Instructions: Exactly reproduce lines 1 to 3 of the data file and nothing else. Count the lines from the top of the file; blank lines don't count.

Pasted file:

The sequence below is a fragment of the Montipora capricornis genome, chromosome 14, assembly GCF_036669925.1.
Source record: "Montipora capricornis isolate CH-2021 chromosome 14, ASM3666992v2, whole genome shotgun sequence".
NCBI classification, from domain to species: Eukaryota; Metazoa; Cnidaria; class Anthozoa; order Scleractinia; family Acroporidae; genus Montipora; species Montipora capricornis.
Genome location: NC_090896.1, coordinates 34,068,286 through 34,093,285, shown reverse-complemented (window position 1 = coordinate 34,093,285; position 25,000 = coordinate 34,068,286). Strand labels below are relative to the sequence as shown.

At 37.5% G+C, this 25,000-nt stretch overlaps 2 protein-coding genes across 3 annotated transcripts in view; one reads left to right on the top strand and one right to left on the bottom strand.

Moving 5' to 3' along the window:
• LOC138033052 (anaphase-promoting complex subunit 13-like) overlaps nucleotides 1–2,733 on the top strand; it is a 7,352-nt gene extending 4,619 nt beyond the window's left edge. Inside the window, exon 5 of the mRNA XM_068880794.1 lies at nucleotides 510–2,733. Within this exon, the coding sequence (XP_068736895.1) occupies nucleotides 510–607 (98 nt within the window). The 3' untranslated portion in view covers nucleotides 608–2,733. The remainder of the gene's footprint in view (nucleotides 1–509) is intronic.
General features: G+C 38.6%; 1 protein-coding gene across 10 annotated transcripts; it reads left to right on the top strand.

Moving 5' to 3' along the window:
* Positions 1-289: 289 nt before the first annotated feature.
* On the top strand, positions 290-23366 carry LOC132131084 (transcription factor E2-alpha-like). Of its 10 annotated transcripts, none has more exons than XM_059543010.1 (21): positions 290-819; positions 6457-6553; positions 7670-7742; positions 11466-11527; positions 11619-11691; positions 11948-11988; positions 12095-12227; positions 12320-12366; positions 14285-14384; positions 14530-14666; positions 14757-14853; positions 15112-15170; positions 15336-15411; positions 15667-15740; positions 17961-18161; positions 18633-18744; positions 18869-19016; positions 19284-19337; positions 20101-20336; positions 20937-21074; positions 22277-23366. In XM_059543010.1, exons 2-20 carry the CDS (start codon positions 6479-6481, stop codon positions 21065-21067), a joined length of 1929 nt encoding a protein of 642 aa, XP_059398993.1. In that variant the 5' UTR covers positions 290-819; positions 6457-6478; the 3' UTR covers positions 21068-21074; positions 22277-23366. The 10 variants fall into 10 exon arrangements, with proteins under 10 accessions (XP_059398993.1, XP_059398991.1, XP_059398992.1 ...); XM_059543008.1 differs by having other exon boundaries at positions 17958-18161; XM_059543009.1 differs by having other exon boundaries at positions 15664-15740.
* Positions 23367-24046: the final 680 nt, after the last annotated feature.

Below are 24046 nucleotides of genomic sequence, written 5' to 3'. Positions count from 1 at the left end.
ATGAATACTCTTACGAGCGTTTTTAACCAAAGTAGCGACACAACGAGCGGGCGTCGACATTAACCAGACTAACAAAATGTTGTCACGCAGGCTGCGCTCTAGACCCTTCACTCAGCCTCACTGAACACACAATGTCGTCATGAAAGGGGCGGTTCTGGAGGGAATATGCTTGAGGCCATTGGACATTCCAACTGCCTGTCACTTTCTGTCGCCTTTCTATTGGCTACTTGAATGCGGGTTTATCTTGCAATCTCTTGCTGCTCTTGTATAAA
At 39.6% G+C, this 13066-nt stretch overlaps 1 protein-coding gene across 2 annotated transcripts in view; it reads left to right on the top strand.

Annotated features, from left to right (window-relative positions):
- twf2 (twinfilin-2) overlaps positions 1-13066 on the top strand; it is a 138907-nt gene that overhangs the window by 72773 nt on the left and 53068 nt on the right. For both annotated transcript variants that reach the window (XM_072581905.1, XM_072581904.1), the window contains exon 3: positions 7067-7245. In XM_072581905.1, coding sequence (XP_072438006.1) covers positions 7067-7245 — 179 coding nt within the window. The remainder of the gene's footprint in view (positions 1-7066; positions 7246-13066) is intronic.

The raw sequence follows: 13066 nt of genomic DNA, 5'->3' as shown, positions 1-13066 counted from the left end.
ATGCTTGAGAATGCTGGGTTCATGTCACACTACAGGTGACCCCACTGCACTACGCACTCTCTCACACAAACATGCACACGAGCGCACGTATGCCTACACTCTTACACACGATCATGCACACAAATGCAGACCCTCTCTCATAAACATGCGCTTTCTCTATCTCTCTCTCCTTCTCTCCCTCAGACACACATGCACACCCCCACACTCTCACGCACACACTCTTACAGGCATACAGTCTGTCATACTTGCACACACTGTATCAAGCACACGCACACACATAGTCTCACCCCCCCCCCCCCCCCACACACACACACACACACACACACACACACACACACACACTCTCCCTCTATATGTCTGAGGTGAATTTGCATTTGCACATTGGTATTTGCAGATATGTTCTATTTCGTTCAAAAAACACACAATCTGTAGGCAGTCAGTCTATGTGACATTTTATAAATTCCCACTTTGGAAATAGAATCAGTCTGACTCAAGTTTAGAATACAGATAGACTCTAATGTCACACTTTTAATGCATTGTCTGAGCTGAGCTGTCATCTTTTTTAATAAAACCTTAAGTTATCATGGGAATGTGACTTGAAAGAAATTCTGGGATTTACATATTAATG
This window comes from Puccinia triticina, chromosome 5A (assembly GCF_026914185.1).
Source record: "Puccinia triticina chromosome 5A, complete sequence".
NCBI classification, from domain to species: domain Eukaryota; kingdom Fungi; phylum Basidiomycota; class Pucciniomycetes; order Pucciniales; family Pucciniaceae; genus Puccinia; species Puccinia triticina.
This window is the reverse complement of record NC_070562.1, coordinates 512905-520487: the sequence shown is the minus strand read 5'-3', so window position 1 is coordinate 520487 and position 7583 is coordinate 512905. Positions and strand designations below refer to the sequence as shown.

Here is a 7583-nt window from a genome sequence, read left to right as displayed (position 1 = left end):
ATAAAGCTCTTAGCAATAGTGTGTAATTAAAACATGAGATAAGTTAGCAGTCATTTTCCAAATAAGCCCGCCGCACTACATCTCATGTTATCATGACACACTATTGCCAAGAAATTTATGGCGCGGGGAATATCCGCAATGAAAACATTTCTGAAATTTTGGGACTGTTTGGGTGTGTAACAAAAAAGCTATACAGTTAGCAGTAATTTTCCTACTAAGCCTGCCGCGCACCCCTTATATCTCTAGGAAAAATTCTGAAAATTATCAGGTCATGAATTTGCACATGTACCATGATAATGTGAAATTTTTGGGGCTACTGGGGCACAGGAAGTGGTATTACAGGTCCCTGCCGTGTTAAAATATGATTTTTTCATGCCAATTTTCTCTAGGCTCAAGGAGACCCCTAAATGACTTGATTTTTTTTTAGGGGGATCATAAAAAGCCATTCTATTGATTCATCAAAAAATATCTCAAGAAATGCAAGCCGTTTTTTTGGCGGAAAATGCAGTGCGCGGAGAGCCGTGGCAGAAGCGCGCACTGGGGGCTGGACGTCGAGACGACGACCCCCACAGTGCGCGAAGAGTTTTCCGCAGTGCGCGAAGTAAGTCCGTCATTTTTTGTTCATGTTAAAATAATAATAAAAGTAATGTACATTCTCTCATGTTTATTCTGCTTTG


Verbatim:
The sequence below is a fragment of the Montipora capricornis genome, chromosome 14, assembly GCF_036669925.1.
Source record: "Montipora capricornis isolate CH-2021 chromosome 14, ASM3666992v2, whole genome shotgun sequence".
NCBI classification, from domain to species: Eukaryota; Metazoa; Cnidaria; class Anthozoa; order Scleractinia; family Acroporidae; genus Montipora; species Montipora capricornis.